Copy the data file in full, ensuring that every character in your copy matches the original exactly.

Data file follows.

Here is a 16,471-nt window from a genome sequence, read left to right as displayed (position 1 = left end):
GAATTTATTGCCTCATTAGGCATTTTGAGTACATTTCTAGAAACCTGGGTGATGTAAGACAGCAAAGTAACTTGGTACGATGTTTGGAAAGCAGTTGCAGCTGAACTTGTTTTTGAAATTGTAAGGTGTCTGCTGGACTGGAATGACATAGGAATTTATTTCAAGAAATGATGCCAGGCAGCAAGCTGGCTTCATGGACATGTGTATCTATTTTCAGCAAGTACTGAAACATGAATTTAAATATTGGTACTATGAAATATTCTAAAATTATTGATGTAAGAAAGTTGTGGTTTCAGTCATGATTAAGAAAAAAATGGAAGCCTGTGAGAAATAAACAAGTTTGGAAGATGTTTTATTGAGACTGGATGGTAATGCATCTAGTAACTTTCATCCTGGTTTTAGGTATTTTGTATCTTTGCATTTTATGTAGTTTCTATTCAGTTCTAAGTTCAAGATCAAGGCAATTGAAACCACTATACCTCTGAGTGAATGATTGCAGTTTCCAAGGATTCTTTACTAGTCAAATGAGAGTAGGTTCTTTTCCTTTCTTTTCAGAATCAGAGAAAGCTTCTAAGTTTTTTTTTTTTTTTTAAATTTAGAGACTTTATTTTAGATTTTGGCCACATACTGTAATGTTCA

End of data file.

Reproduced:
Here is a 16,471-nt window from a genome sequence, read left to right as displayed (position 1 = left end):
GAATTTATTGCCTCATTAGGCATTTTGAGTACATTTCTAGAAACCTGGGTGATGTAAGACAGCAAAGTAACTTGGTACGATGTTTGGAAAGCAGTTGCAGCTGAACTTGTTTTTGAAATTGTAAGGTGTCTGCTGGACTGGAATGACATAGGAATTTATTTCAAGAAATGATGCCAGGCAGCAAGCTGGCTTCATGGACATGTGTATCTATTTTCAGCAAGTACTGAAACATGAATTTAAATATTGGTACTATGAAATATTCTAAAATTATTGATGTAAGAAAGTTGTGGTTTCAGTCATGATTAAGAAAAAAATGGAAGCCTGTGAGAAATAAACAAGTTTGGAAGATGTTTTATTGAGACTGGATGGTAATGCATCTAGTAACTTTCATCCTGGTTTTAGGTATTTTGTATCTTTGCATTTTATGTAGTTTCTATTCAGTTCTAAGTTCAAGATCAAGGCAATTGAAACCACTATACCTCTGAGTGAATGATTGCAGTTTCCAAGGATTCTTTACTAGTCAAATGAGAGTAGGTTCTTTTCCTTTCTTTTCAGAATCAGAGAAAGCTTCTAAGTTTTTTTTTTTTTTTTAAATTTAGAGACTTTATTTTAGATTTTGGCCACATACTGTAATGTTCA